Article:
Four and a half hours north along the motorways from London is the Brierfield community - about 5000 people living together outside Burnley. During the past century this Lancastrian town has evolved from predominantly white British to containing Pakistani British community of around a third of its population . The mills that initially attracted families from Pakistan seeking more prosperous lives are long gone. But the Pakistani families have remained and grown, and their ties with Pakistan preserved. What it means to be Pakistani, British, Muslim and Lancastrian is now layered with complexity. Identity in this part of Britain, as in many others, is a subject of much debate. And debate it we did, at the first Alert Peace Talks event to be held outside London, on 22nd January.
The event showcased the results of Alert's Promoting Positive Diaspora Voices Project (PPDV). As such, it was framed as a discussion about the role of the young Pakistani diaspora in addressing peace and conflict issues both in their country of heritage – Pakistan – and in their country of birth – England. The panel, chaired by Alert's Dan Smith, included two young students from Marsden Heights Community College involved in the project, a representative from the Pakistani consulate in Manchester, an academic, and a youth worker based at the school and also integral to the Diaspora Voices initiative.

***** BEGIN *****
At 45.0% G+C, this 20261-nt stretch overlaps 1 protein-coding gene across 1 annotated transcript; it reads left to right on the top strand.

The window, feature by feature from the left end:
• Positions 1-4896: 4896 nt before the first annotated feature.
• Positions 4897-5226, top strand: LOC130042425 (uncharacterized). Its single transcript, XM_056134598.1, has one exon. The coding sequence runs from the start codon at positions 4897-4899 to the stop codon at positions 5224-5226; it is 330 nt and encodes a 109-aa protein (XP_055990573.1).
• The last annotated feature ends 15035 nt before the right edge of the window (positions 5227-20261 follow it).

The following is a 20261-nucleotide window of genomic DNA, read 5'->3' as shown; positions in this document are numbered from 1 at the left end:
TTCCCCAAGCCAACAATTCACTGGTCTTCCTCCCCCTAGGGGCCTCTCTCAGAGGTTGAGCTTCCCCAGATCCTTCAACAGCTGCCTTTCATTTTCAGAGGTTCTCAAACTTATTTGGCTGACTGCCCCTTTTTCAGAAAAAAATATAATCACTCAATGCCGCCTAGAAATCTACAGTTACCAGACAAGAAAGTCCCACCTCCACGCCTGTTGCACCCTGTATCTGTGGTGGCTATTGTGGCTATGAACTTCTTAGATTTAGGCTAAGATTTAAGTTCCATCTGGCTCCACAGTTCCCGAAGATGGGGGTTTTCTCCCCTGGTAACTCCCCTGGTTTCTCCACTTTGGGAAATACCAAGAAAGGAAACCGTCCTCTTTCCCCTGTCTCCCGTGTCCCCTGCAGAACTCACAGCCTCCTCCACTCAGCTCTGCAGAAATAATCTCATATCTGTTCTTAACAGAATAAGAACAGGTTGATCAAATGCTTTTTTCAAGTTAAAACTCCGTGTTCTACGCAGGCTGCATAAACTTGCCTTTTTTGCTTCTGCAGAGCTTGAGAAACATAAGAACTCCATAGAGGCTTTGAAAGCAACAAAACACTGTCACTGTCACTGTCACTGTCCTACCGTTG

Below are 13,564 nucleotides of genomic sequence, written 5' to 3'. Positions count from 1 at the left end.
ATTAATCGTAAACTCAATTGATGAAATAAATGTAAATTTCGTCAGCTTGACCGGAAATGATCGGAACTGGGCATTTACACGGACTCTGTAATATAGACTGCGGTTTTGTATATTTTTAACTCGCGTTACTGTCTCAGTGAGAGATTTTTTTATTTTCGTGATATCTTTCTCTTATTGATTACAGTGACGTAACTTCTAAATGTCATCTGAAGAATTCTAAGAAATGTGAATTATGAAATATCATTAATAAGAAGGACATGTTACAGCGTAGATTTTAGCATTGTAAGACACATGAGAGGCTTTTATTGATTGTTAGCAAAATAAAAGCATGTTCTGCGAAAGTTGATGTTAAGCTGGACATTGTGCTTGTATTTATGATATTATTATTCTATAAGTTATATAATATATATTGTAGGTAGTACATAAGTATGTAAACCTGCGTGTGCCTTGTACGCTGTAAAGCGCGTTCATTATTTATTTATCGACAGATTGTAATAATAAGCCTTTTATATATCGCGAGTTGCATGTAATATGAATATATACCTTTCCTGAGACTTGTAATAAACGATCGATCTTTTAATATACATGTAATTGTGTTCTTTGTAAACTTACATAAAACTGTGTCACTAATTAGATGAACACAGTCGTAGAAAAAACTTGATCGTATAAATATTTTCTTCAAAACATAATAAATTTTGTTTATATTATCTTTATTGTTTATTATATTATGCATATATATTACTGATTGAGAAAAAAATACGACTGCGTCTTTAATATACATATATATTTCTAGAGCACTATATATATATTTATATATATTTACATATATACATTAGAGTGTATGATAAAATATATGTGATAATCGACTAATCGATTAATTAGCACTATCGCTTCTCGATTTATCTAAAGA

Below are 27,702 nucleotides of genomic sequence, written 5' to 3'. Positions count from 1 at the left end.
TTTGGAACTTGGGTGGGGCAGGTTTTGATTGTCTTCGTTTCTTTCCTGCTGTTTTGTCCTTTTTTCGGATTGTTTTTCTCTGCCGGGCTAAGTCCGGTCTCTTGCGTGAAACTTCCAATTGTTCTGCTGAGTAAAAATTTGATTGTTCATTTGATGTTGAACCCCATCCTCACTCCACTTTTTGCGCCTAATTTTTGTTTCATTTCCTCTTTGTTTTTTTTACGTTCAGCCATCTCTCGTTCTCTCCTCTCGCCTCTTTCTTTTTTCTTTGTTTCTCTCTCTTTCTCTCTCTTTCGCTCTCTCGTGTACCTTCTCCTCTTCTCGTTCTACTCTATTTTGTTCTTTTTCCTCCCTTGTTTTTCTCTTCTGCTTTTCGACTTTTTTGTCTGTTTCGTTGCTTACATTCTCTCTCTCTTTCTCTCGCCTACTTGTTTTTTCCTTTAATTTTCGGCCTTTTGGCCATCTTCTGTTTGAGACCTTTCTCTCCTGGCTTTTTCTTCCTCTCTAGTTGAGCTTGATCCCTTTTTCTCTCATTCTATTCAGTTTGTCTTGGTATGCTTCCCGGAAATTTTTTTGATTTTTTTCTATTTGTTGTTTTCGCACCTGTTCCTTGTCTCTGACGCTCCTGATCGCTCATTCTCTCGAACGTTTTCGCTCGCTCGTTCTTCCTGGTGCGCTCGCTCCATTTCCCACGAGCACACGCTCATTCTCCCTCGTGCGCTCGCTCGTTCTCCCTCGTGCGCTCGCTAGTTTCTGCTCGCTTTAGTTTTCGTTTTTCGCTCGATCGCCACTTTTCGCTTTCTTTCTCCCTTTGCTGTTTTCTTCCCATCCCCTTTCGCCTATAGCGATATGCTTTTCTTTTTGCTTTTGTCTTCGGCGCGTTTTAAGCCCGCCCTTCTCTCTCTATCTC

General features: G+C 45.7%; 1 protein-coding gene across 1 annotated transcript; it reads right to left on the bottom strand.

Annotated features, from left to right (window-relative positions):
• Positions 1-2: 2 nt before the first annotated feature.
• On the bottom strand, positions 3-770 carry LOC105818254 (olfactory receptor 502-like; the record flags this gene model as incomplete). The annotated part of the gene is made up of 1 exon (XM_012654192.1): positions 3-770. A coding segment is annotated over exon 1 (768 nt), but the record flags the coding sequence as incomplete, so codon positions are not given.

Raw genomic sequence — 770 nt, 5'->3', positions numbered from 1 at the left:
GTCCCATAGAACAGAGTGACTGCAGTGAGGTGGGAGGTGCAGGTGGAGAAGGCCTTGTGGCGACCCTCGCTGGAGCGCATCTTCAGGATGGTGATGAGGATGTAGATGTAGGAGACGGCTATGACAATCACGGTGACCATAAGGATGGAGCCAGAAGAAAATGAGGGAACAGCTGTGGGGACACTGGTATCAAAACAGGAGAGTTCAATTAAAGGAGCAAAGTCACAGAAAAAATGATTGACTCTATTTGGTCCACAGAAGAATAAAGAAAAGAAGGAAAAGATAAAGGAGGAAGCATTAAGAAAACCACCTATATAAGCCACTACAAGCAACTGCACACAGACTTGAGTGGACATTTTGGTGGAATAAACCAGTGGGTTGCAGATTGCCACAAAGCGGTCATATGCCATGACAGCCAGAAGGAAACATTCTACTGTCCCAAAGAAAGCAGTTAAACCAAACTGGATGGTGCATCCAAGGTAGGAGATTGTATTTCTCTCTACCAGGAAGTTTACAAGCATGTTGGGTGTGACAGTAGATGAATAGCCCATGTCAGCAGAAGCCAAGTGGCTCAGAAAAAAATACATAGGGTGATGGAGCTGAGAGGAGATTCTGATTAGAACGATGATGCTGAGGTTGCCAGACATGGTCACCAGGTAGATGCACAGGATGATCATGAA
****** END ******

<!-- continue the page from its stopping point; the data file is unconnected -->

What became clear as the panel warmed to the theme was the need to explore, understand and express identity. In particular, to readdress what the young students in particular viewed as misconceptions of their Pakistani and Muslim identity. Having just returned from a visit to Pakistan, organised as part of the PPDV project, the students on the panel (Tayeb and Zangeel) were at pains to explain to the audience how their country of heritage is not the terrorist ridden land portrayed in much of the media. The media was in fact the subject of some frustration. The students had the sense that the national media controlled the politics underpinning perceptions of Pakistan, rather than politicians, although local media stories had more credibility. There is a need and opportunity, said the students, for social media to generate more positive images of Pakistan.